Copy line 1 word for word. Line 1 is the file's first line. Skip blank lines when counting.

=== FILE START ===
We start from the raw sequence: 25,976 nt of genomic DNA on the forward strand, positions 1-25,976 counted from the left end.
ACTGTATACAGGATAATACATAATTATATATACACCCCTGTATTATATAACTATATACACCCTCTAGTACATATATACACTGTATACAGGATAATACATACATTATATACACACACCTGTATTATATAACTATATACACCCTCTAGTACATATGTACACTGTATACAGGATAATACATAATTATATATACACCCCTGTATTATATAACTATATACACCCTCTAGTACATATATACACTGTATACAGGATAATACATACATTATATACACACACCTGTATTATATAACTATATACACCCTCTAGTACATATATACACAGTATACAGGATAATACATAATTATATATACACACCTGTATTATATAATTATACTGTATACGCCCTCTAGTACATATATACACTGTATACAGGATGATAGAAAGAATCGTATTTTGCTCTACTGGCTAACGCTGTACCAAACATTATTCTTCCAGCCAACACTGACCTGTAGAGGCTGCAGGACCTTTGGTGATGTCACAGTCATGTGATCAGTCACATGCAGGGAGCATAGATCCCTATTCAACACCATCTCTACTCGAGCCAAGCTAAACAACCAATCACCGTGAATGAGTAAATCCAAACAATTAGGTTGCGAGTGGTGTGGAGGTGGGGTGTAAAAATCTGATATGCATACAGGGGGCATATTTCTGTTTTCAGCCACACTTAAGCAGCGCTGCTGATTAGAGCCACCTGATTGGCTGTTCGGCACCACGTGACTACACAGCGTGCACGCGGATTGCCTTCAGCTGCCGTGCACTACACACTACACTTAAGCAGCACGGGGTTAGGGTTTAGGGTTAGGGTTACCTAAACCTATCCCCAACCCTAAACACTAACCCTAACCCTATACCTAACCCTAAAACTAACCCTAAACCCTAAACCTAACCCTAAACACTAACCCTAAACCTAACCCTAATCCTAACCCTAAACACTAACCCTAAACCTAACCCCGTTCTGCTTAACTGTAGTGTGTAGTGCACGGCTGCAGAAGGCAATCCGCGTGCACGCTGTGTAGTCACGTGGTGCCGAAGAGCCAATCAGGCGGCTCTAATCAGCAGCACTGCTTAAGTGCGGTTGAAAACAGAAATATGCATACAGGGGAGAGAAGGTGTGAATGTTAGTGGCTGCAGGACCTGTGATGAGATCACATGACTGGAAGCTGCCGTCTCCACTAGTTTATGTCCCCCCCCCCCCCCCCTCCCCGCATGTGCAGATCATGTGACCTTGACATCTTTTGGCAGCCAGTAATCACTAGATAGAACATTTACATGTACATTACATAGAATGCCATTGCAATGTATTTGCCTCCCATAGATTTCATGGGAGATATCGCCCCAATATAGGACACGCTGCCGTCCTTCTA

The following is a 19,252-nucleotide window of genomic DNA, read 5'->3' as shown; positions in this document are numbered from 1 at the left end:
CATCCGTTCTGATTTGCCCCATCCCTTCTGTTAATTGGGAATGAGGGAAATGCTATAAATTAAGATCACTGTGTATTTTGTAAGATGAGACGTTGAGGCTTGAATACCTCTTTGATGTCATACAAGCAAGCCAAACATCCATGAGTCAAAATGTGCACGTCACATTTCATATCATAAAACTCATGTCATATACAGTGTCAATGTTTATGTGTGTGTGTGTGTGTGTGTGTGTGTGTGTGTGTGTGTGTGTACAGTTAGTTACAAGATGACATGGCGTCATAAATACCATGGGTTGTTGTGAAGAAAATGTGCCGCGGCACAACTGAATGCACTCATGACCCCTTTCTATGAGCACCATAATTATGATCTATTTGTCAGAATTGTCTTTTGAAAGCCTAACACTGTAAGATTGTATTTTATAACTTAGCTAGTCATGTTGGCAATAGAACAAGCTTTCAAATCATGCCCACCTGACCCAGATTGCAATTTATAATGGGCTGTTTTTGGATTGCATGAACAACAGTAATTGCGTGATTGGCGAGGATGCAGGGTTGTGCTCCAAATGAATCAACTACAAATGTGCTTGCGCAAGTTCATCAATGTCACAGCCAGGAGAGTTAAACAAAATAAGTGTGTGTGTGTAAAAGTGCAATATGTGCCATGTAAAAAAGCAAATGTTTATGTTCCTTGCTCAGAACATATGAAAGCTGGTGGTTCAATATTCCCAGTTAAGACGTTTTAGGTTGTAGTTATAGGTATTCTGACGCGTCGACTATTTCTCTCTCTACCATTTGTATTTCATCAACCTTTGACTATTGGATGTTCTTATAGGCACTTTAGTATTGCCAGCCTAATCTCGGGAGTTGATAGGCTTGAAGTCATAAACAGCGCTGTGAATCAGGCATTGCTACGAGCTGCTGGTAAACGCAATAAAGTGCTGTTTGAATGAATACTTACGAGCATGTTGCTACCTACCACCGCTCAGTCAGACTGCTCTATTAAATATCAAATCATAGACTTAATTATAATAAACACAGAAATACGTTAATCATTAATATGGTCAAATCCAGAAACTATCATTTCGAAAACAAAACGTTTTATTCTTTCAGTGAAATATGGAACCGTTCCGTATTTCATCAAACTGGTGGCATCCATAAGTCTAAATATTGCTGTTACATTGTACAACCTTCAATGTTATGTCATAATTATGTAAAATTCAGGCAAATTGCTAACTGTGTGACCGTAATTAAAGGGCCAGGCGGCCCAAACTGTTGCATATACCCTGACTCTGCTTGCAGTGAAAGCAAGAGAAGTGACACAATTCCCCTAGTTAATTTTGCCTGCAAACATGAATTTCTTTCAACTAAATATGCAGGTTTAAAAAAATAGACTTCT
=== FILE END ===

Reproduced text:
We start from the raw sequence: 25,976 nt of genomic DNA on the forward strand, positions 1-25,976 counted from the left end.